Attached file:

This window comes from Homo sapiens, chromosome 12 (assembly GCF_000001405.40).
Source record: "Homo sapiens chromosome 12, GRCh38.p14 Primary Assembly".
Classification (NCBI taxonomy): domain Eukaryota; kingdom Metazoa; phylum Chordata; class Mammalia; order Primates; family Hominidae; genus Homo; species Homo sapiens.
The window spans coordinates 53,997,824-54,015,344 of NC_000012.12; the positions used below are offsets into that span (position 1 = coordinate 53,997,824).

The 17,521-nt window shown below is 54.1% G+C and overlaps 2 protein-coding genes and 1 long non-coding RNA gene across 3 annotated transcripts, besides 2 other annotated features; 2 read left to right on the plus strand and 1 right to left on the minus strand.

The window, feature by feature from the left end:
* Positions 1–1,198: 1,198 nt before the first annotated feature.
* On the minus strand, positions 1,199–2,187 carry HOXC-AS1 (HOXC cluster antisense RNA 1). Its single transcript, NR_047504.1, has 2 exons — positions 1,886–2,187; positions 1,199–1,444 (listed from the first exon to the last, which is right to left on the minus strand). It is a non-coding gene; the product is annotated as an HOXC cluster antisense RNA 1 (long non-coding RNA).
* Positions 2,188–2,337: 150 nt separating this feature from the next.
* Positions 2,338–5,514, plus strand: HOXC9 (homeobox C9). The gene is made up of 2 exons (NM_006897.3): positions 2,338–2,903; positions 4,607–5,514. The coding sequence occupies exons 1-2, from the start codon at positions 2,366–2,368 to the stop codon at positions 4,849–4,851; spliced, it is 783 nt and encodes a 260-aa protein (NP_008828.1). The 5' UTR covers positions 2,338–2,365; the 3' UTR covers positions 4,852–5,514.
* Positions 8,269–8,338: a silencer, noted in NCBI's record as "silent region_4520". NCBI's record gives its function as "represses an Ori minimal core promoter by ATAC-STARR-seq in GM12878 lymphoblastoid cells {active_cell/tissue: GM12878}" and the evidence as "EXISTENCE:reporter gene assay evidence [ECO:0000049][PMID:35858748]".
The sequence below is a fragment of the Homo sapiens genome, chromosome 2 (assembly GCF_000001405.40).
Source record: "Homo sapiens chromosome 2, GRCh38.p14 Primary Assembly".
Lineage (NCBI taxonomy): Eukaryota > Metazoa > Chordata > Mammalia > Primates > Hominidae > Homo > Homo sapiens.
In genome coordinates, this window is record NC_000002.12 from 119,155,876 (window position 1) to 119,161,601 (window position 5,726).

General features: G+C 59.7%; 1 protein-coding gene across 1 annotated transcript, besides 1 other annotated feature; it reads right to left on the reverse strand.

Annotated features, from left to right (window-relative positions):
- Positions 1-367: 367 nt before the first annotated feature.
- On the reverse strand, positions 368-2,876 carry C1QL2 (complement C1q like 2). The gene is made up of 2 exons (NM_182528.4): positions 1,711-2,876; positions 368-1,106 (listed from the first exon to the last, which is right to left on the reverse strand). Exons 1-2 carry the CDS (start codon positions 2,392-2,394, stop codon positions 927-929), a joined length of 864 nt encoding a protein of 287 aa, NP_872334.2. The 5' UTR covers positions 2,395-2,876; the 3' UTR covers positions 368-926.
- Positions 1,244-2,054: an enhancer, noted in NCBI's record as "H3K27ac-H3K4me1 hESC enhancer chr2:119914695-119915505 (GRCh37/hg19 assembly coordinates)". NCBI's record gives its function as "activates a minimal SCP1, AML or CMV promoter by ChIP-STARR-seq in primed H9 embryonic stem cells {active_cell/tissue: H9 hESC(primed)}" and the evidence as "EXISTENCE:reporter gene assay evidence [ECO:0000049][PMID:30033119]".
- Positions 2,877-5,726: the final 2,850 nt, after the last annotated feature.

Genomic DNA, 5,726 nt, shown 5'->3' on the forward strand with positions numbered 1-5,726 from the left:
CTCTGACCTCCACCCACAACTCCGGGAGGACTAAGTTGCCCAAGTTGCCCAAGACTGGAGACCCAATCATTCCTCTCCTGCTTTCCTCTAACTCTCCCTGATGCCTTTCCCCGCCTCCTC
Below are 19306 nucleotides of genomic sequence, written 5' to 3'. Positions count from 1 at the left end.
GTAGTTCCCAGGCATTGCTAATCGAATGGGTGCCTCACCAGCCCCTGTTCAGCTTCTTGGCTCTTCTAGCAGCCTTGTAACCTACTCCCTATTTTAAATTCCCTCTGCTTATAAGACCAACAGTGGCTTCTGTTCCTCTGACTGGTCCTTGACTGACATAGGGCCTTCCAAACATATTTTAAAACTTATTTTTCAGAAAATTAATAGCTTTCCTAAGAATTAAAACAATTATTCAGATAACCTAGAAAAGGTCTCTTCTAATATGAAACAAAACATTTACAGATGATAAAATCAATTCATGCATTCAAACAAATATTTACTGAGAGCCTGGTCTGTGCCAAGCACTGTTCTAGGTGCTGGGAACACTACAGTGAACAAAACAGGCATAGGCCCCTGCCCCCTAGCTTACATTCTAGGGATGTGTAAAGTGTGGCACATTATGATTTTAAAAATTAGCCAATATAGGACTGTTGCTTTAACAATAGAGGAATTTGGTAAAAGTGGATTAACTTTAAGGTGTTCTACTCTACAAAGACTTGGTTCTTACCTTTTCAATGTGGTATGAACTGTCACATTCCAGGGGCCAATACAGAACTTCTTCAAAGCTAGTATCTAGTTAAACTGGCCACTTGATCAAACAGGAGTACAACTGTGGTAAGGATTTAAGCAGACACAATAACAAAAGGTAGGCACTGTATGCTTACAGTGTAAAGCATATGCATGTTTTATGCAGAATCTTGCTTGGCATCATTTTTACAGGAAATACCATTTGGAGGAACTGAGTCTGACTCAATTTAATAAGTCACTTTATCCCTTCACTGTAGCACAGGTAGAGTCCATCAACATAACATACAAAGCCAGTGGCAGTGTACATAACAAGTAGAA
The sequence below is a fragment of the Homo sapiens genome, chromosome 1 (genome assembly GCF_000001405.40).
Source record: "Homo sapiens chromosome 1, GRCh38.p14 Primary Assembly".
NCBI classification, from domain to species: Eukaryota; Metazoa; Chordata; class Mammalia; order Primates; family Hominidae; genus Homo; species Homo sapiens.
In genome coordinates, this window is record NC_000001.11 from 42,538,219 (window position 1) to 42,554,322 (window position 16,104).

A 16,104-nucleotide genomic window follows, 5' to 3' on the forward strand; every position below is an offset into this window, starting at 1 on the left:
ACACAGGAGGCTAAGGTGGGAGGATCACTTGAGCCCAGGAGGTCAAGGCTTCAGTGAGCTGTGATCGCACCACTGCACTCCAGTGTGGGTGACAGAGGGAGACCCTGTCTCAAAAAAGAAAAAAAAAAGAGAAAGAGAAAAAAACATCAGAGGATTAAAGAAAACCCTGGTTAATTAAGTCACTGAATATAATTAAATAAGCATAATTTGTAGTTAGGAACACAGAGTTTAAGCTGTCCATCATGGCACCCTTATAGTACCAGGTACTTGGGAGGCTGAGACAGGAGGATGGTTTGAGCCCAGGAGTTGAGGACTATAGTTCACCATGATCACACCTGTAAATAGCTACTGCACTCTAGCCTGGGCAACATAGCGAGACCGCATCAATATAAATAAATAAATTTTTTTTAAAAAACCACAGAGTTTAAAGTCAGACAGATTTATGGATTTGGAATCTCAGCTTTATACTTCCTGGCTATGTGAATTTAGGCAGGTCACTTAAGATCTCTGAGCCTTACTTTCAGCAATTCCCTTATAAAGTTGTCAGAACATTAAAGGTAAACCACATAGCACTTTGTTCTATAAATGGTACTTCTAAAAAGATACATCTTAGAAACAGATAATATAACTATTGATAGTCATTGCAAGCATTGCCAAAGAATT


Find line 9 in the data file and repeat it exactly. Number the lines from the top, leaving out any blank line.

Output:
* Positions 2,188–2,337: 150 nt separating this feature from the next.